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Captain Vicary and His Mansion: Exploring the Truth Behind the Legend

Milestones Vol 27. No. 2

By Roger Applegate

Vicary House as it appeared before restoration began.

Over the years, many interesting legends have evolved around the Vicary mansion and its owner that have little or no basis in fact. A few of these stories were being circulated as long ago as the 1890's and are still being repeated today. That these tales have proven to be so durable, underscores the need for a closer examination to separate fact from fiction. After several years and many hours of careful research, we believe that the following explanations and information should help to correct the historical record.

There was a bridal room sealed off for 40 years after Vicary's death. It was filled with white and gold furniture with costly silk draperies hung over a four poster bed.

In an article written in the Pittsburgh Dispatch by Laura Withrow in 1899, we find an interview with Vicary's granddaughter that refutes this claim. According to Vicary's granddaughter, Mrs. Anna M.V. Harvey, the story was a "fairy tale". The author goes on to explain the origin of this tale:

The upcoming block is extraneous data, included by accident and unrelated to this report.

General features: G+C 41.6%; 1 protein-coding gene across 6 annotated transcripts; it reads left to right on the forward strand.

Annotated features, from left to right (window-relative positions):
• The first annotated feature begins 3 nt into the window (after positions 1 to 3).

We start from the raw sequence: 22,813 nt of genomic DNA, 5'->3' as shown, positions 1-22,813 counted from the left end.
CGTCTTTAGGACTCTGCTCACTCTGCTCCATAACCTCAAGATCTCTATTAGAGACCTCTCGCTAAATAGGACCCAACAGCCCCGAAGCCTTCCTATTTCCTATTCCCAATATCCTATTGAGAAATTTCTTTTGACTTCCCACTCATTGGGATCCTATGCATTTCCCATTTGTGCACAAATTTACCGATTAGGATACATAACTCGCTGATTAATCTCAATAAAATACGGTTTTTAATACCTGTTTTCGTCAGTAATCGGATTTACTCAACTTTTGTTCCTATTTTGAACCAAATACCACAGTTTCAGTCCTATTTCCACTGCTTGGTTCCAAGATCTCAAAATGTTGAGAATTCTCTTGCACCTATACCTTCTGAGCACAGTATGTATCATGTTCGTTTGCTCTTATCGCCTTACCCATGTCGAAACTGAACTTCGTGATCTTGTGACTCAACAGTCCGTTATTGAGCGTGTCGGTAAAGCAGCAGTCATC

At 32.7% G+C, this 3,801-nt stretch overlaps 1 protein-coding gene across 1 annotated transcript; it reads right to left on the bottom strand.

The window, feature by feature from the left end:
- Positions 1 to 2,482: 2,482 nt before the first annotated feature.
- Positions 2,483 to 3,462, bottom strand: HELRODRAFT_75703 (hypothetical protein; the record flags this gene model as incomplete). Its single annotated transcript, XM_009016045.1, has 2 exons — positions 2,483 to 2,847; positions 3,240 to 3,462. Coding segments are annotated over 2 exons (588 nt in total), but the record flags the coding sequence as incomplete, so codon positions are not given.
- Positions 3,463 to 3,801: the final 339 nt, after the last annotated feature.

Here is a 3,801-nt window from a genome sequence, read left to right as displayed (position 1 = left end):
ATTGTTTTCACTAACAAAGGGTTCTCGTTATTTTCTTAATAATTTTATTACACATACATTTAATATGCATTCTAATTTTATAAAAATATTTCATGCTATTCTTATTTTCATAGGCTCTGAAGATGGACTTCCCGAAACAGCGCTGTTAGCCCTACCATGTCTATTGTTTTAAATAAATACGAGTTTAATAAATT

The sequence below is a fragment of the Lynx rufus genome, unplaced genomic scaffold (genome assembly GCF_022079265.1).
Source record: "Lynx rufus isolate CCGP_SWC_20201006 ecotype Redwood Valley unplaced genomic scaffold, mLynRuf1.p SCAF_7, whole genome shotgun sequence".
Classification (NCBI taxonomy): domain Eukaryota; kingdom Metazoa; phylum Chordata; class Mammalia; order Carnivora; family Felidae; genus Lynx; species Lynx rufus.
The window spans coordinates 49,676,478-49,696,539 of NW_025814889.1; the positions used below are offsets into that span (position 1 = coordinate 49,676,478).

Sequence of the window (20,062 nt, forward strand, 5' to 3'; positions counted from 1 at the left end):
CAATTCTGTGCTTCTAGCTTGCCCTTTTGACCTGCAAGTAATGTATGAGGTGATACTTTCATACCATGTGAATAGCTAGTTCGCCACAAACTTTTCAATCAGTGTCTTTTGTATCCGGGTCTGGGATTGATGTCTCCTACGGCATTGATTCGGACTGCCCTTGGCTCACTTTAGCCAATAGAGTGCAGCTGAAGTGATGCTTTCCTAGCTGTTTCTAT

"Many of the original furnishings of the Vicary home are in possession of Mrs. Harvey. Prominent among these, is the massive four-post bed which Captain Vicary and his wife got when they were married. It is of solid mahogany and is large enough to be used by a good sized family. It was curtained in white, artificially draped. The material was called "dimity" in those early days, although it was as heavy as the pique of to-day. These curtains have long since fallen to pieces with age. The white Marseilles spread used on this bed still survives. It is as heavy as a body Brussels carpet, no attempt being made to use it on account of its great weight. Evidently this old bedstend (sic) and white curtains gave rise to the "bridal chamber" story."

Since Captain Vicary died in 1842, some quick math would show the date of opening the room as 1882. Mrs. Harvey would certainly be an expert witness as to the truth or falsity of the story as she had lived in the house all her life and actually owned the mansion in 1882 when the event was alleged to have happened.

Captain Vicary came out of retirement during the War of 1812 and captured four British warships

Studies of veterans' records located in the National Archives in Washington, D.C. as well as Navy Department lists of both volunteer and regular officers, show no evidence of a William Vicary having served in any capacity with the United States Navy. Consider also that had he indeed captured four armed British warships, it is very likely that he would have been accorded national hero status and would be recorded as such in our history books. He is not.